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Retirement fund industry not ready for post-Fidentia savings vehicle

29 October 2008 Fairheads Umbrella Trust Company

The retirement fund industry is working against the clock to prepare itself for the introduction of a new savings vehicle designed to protect the assets of “widows and orphans” and avoid Fidentia-type scandals in the future.

From 1 January, so-called beneficiary funds will replace umbrella trusts as the savings vehicle trustees can choose for lump-sum benefits paid out upon the death of a retirement fund member. Unlike loosely-regulated umbrella trusts, beneficiary funds fall under the Pension Funds Act, bringing both protection and recourse to the Pension Funds Adjudicator and the Financial Services Board for stakeholders.

Yet it is doubtful whether the industry is ready for the new fund which was legislated for in September, through amendment to section 37C (2) of the Pension Funds Act. This is the view of Richard Krepelka, CEO of Fairheads Benefit Services, speaking at a national roadshow on beneficiary funds.

Krepelka said. “The corporate governance requirements for beneficiary funds are extensive. This is good, but it means that some players will struggle to have systems in place to qualify for licences and register beneficiary funds before the 1 January deadline.”

Krepelka also questions whether retirement fund trustees, consultants and financial planners will have time to digest the complexities and implications of the new vehicle. Some elements of the legislation are still open to interpretation. There is also the challenge of explaining the new fund to minors and guardians, among whom financial literacy is low.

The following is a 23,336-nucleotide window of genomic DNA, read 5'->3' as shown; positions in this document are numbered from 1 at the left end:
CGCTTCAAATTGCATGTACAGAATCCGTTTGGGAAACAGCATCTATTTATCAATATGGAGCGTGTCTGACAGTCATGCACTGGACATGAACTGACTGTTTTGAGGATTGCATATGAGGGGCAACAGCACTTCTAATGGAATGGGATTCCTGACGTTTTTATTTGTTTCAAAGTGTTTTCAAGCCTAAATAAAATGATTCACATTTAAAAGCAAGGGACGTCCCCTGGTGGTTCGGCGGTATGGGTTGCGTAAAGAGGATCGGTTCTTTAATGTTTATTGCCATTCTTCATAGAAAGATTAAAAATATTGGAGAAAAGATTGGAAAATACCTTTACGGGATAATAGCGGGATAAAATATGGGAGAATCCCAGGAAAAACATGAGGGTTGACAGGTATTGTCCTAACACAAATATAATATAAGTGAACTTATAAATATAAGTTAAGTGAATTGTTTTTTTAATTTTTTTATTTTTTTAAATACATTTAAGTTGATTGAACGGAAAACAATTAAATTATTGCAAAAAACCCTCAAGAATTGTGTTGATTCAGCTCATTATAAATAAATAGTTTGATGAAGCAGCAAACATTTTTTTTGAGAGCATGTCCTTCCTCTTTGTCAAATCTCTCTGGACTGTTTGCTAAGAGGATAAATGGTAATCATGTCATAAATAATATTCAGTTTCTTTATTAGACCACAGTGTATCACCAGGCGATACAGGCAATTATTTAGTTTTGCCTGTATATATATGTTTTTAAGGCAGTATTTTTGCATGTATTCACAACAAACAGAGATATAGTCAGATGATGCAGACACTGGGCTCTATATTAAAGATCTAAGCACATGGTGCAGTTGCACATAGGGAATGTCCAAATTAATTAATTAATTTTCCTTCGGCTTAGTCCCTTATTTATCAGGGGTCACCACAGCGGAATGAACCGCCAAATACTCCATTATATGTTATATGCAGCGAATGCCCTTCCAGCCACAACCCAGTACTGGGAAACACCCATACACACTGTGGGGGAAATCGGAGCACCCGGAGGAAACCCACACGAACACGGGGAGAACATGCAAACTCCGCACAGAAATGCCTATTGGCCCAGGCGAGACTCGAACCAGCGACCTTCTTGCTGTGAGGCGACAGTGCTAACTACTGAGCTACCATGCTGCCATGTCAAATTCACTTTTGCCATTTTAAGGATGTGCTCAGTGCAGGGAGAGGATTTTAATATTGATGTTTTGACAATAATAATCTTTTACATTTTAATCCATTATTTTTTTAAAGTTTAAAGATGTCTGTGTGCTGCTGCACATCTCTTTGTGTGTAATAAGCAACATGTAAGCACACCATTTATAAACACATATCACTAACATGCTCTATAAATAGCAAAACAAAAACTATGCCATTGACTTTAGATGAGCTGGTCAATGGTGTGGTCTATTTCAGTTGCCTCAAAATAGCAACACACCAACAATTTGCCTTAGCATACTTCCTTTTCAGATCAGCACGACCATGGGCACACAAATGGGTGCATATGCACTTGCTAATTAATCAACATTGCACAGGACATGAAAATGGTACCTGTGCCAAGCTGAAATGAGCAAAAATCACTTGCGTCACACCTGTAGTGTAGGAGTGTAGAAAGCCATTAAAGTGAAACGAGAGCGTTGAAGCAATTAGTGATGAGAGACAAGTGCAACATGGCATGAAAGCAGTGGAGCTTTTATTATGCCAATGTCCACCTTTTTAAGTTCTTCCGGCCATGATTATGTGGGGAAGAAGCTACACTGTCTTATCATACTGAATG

Notwithstanding the tight deadline, Krepelka says beneficiary funds are an overdue, innovative development, which will afford vulnerable members of South African society far greater protection than in the past.

The umbrella trust industry is estimated at around R15 billion, following rapid growth over the past decade, largely as a result of AIDS deaths. The average death-benefit payout per beneficiary from a retirement fund is R50 000 and can serve a vital role in educating and sustaining minors. Some 300 000 minors benefit from the industry. Umbrella trusts will continue to run their course alongside the new beneficiary funds, and will still be used under certain circumstances, particular in the case of unapproved benefits.

Krepelka predicts that beneficiary funds will attract significant interest because of the advantages they offer. Funds will need to comply with Regulation 28 of the Pension Funds Act which provides prudential guidelines for investments. Furthermore, there are tax advantages: unlike an umbrella trust, capital transferred to a beneficiary fund is tax-exempt at the beneficiary level, and the beneficiary fund itself is also tax-exempt.

Financial planners and individuals will be interested in a further innovation brought about by the new legislation, namely the ability for retirement fund members to nominate a family, testamentary or umbrella trust as the vehicle to receive a lump-sum benefit upon the member’s death.

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